Shit. Shit. Shit. Where to go? There’s a chandelier hanging from a rotunda that connects the two hallways, but it’s too far away. Voices draw nearer, so I do the only thing possible and go up higher. Directly above my head is one of those statues. I use the cording and lasso the thing and tug lightly. It rocks. Fuck. I carefully gather my rope again and try to hook it around the pedestal this time. I barely have time to grab the cord, knot it, and climb before Vic’s men come around the corner.

  I freeze. I’m dangling from a gold rope about twelve feet off the ground, suspended between a statue and a gas lamp slowly spinning. I cringe, waiting for someone to spot me. I’m not exactly inconspicuous. I’m like a fly dangling on a spider’s web.

  Four of Vic’s men stop below me. The tallest of them swears, and mumbles, “We’re looking for a fucking ghost.”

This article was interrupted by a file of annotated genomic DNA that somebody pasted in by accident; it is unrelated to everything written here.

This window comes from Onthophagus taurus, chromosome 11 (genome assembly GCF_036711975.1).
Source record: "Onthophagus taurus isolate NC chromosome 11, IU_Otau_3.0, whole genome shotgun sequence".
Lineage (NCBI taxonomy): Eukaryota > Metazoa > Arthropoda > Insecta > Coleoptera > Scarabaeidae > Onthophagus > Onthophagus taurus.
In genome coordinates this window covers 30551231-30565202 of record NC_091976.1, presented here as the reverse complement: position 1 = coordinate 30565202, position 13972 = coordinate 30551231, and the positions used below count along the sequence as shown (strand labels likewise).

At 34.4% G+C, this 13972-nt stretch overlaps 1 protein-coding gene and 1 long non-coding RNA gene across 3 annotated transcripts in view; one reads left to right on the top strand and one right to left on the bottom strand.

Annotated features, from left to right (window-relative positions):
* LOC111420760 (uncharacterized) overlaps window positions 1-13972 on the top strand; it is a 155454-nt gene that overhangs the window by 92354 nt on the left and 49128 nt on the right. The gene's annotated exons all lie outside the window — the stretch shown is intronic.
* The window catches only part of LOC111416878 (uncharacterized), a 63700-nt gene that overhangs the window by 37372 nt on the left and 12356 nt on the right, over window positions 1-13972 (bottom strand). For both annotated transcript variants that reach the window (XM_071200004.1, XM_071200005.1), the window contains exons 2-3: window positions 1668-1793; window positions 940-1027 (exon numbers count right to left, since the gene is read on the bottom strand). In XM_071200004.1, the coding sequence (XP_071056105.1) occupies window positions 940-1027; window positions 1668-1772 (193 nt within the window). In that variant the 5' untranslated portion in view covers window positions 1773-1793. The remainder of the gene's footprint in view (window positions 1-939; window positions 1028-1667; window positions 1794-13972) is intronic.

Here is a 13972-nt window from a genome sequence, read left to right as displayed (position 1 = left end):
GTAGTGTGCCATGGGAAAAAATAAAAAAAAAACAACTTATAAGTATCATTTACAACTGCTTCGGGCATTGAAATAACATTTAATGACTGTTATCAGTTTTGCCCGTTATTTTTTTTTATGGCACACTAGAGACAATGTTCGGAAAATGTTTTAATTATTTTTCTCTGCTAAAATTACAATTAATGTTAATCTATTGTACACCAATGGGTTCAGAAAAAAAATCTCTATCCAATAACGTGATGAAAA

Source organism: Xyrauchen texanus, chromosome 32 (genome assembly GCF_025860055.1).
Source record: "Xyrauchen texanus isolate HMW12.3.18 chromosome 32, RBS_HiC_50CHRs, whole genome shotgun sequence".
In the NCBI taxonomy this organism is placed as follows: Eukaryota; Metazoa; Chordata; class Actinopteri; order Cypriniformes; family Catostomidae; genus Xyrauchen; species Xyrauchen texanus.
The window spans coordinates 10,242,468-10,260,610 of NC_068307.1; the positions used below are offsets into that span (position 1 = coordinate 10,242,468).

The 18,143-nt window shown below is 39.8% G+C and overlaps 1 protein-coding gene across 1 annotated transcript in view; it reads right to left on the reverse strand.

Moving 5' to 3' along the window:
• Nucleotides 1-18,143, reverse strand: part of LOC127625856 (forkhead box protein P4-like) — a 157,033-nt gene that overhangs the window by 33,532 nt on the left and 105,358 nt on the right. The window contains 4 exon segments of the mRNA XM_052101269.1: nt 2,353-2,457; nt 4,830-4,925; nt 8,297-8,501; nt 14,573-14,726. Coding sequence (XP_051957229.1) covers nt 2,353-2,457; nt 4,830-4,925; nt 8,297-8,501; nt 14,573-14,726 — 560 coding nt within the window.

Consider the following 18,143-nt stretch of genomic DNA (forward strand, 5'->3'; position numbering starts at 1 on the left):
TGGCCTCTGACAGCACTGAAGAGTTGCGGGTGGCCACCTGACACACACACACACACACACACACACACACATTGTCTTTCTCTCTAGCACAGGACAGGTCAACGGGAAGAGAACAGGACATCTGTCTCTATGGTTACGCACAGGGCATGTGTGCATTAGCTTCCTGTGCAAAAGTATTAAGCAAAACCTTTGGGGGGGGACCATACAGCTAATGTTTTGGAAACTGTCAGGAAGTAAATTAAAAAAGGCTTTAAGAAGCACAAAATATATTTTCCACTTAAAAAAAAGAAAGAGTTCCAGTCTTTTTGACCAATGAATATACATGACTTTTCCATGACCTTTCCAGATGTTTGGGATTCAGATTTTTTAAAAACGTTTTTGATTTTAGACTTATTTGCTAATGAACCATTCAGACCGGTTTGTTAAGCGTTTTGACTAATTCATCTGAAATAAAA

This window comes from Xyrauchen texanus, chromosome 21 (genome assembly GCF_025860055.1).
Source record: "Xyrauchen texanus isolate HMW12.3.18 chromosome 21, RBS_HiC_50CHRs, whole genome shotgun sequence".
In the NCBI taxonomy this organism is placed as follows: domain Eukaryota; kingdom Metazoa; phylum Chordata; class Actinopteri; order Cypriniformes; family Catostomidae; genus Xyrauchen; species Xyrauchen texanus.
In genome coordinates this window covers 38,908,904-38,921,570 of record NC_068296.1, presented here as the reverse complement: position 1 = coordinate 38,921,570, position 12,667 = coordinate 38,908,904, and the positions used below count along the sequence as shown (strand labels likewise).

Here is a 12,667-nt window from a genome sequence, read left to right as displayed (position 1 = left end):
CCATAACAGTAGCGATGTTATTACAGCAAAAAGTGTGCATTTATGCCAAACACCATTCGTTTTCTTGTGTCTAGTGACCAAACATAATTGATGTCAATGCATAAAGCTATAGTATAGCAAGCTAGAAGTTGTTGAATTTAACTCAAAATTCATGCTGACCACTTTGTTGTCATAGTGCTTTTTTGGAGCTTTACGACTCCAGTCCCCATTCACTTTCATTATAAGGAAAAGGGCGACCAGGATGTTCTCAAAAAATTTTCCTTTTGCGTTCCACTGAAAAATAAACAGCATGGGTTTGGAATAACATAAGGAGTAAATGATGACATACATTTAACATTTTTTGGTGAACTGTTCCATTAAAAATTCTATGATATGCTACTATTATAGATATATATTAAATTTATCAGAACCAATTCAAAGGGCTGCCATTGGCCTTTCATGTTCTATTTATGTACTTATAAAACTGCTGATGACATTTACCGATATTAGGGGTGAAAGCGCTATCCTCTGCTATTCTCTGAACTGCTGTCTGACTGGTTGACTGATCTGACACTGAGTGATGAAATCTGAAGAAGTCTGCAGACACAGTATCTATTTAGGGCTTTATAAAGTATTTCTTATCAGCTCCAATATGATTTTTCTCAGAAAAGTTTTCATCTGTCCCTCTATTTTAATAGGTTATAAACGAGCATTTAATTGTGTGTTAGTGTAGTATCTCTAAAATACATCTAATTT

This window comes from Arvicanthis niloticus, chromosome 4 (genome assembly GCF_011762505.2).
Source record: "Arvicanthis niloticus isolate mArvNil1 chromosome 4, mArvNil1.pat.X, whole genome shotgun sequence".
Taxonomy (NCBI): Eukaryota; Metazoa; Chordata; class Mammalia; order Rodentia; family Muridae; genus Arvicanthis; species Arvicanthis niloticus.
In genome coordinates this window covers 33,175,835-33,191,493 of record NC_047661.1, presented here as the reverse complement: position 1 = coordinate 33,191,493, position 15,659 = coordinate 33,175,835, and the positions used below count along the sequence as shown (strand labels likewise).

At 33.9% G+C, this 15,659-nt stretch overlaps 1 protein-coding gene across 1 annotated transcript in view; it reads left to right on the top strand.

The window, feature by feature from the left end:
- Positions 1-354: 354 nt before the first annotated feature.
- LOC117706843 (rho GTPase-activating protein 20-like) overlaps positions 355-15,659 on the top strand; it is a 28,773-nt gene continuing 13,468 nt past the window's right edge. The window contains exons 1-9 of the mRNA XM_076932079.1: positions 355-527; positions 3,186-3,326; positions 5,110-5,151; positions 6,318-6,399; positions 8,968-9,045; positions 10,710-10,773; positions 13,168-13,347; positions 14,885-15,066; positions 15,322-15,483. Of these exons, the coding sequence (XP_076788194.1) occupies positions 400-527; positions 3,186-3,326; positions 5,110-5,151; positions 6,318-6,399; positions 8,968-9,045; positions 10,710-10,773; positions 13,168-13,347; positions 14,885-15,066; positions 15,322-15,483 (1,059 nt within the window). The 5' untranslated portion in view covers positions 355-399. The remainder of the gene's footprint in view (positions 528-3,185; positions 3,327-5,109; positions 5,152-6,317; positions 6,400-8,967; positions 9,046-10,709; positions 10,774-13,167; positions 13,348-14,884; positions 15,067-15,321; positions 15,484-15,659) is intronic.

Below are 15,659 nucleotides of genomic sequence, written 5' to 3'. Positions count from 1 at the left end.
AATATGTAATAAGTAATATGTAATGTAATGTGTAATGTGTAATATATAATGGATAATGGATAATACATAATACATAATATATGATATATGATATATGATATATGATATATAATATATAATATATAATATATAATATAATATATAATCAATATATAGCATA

Another man with dark skin nods in agreement. “The guy is dead.”

  “Then where the fuck is the body?” The third man growls. He has broad shoulders with blonde hair that is tied at the nape of his neck.

  The fourth man is silent. His face is obscured by a black ball cap, his clothing covered in yard debris, and he’s thicker through the middle. He pauses and looks down the hall behind them.

  The blonde ponytail guy pivots slowly, examining the walls and swears. “Why are the cameras showing Vic in this hallway if he’s not here?”

  The tall man shrugs as Mr. Ball cap flicks his eyes upward. His gaze lands on me for a fraction of a second. Fuck, he’s going to shoot me. Or worse, drag me back to a room to wait for Vic. For a moment nothing happens. I wait for a voice to call up and a finger to point my way and announce me to his comrades. But he doesn’t do that. Instead, he turns the other way, moving down the hallway. The rest of the men follow.